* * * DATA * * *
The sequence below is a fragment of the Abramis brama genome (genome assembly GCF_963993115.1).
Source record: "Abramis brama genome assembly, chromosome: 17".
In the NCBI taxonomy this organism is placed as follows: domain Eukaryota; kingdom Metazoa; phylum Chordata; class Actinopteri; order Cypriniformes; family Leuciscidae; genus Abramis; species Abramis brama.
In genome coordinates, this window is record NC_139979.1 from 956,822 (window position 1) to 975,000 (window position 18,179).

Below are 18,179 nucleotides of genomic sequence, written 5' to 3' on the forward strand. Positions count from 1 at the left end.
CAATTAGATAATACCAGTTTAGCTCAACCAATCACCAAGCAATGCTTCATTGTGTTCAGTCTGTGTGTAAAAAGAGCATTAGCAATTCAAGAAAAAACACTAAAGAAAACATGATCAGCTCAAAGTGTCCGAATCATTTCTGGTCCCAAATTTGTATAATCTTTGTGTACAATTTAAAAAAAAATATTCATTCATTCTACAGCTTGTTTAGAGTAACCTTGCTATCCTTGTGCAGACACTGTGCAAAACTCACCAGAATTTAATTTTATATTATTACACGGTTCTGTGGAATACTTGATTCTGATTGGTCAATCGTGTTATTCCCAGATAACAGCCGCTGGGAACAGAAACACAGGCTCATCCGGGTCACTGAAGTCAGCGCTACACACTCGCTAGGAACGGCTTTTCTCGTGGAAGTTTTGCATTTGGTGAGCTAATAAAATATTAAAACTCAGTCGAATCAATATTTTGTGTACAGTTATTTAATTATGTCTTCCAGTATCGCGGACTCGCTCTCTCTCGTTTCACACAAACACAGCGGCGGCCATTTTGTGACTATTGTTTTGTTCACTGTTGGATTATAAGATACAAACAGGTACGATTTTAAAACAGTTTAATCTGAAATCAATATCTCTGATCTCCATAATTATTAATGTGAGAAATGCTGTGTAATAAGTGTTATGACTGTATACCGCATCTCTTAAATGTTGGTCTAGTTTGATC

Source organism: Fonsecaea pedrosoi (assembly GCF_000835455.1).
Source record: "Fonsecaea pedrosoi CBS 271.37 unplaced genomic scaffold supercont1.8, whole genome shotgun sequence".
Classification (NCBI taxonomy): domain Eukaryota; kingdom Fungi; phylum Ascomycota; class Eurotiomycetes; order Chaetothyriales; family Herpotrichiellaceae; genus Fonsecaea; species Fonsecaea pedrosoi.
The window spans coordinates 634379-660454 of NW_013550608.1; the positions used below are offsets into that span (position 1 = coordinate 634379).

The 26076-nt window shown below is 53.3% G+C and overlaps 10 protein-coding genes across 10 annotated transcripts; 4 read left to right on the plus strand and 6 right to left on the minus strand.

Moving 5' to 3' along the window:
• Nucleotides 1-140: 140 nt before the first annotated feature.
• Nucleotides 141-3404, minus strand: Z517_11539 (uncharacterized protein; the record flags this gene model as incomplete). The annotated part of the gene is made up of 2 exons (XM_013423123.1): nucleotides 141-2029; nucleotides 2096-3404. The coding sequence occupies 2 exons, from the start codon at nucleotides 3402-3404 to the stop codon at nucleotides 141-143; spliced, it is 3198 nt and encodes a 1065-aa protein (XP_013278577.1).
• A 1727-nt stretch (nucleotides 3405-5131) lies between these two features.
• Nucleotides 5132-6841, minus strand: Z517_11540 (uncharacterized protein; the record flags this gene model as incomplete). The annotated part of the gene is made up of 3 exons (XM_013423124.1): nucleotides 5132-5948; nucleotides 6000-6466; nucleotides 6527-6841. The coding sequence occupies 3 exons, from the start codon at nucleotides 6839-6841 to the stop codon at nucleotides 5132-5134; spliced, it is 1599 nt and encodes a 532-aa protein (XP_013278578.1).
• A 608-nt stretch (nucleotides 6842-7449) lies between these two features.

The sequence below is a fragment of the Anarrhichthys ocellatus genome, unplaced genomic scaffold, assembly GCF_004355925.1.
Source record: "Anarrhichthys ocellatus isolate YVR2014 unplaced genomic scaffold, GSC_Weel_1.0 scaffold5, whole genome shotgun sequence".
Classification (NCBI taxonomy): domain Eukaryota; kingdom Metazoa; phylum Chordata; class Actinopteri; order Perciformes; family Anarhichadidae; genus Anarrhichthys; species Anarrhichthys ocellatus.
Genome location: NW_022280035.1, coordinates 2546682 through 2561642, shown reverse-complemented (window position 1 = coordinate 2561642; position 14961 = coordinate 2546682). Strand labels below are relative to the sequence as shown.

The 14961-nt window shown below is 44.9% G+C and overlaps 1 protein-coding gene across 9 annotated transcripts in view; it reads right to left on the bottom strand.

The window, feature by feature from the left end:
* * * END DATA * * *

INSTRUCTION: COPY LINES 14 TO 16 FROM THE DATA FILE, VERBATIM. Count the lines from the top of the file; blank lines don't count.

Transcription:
• Nucleotides 141-3404, minus strand: Z517_11539 (uncharacterized protein; the record flags this gene model as incomplete). The annotated part of the gene is made up of 2 exons (XM_013423123.1): nucleotides 141-2029; nucleotides 2096-3404. The coding sequence occupies 2 exons, from the start codon at nucleotides 3402-3404 to the stop codon at nucleotides 141-143; spliced, it is 3198 nt and encodes a 1065-aa protein (XP_013278577.1).
• A 1727-nt stretch (nucleotides 3405-5131) lies between these two features.
• Nucleotides 5132-6841, minus strand: Z517_11540 (uncharacterized protein; the record flags this gene model as incomplete). The annotated part of the gene is made up of 3 exons (XM_013423124.1): nucleotides 5132-5948; nucleotides 6000-6466; nucleotides 6527-6841. The coding sequence occupies 3 exons, from the start codon at nucleotides 6839-6841 to the stop codon at nucleotides 5132-5134; spliced, it is 1599 nt and encodes a 532-aa protein (XP_013278578.1).